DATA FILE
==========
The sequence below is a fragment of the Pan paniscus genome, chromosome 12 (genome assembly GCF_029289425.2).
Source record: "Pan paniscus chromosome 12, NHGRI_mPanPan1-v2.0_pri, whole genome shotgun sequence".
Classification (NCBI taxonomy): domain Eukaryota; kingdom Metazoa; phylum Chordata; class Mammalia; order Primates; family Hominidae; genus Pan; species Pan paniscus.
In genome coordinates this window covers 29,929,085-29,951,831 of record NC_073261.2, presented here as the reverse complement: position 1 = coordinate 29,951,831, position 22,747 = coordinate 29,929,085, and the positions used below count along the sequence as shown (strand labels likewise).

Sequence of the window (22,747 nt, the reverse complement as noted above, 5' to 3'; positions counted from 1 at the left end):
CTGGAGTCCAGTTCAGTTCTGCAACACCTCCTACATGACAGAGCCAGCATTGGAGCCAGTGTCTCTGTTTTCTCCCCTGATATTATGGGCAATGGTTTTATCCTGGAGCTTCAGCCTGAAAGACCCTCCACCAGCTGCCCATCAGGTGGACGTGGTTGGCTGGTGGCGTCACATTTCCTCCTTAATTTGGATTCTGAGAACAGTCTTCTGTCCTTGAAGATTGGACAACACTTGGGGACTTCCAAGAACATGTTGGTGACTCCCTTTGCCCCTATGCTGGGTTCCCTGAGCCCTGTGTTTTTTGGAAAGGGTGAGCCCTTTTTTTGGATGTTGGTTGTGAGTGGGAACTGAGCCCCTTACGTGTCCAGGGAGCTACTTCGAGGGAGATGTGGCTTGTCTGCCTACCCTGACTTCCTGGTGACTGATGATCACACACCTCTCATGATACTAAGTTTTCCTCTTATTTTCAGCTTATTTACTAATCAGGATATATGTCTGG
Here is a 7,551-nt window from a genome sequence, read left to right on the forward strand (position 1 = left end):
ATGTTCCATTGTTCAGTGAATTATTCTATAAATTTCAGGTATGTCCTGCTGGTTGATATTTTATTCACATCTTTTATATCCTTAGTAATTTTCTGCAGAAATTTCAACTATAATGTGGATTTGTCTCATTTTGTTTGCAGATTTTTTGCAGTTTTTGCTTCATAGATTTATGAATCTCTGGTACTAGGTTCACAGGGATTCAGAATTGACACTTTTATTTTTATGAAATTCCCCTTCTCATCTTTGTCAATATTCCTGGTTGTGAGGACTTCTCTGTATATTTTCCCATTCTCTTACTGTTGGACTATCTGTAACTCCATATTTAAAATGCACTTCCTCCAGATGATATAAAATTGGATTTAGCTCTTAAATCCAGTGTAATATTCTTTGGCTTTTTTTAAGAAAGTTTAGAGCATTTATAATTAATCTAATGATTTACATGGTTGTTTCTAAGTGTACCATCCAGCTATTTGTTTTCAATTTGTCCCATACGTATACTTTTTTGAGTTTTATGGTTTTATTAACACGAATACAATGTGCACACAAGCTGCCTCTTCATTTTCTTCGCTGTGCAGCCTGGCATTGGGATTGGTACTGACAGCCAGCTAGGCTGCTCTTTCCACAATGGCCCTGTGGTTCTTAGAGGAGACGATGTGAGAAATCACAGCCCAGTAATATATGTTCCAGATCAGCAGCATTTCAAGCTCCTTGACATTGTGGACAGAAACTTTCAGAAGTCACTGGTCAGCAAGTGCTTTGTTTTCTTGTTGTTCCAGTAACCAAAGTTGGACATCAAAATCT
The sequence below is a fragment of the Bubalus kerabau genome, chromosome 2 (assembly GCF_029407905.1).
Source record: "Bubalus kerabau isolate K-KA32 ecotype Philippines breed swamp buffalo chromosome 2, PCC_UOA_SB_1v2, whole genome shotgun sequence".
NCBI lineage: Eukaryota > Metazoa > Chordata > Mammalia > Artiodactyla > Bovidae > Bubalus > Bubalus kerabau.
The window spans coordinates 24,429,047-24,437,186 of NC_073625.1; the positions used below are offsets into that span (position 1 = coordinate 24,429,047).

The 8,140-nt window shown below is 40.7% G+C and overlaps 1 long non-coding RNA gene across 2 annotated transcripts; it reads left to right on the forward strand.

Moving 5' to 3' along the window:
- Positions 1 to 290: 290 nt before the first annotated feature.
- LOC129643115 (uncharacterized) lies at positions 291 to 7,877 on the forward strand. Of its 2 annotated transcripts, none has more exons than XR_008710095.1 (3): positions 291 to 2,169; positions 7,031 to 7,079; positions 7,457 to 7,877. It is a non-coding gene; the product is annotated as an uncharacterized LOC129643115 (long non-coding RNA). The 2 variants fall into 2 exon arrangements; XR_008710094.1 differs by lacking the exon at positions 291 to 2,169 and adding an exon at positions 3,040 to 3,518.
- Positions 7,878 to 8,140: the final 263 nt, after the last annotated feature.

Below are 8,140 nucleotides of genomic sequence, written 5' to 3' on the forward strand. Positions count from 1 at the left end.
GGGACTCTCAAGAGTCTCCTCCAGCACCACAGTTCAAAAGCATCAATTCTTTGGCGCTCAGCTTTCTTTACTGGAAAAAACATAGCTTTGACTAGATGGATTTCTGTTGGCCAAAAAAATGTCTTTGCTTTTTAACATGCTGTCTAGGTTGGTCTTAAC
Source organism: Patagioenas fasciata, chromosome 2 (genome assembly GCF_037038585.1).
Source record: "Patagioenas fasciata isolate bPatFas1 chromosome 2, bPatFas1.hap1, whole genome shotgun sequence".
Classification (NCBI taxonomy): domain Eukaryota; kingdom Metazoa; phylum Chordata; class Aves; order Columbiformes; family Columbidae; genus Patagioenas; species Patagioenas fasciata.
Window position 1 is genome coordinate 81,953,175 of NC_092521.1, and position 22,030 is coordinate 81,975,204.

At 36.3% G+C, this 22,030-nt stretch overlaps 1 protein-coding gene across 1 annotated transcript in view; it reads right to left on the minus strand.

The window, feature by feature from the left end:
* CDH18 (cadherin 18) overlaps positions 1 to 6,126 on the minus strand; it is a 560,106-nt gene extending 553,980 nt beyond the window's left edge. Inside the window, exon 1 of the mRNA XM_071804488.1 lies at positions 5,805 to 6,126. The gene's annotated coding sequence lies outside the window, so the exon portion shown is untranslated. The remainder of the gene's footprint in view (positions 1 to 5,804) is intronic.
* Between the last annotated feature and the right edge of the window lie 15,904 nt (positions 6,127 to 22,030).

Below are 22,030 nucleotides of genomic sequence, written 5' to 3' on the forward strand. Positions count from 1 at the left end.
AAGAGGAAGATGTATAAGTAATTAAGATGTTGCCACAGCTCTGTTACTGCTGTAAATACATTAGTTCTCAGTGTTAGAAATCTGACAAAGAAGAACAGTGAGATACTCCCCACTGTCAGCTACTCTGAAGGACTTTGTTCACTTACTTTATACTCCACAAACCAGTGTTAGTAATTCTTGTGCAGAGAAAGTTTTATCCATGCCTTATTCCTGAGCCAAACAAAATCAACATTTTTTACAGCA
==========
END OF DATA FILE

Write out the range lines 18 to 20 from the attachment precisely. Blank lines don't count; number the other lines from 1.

Below are 8,140 nucleotides of genomic sequence, written 5' to 3' on the forward strand. Positions count from 1 at the left end.
GGGACTCTCAAGAGTCTCCTCCAGCACCACAGTTCAAAAGCATCAATTCTTTGGCGCTCAGCTTTCTTTACTGGAAAAAACATAGCTTTGACTAGATGGATTTCTGTTGGCCAAAAAAATGTCTTTGCTTTTTAACATGCTGTCTAGGTTGGTCTTAAC
Source organism: Patagioenas fasciata, chromosome 2 (genome assembly GCF_037038585.1).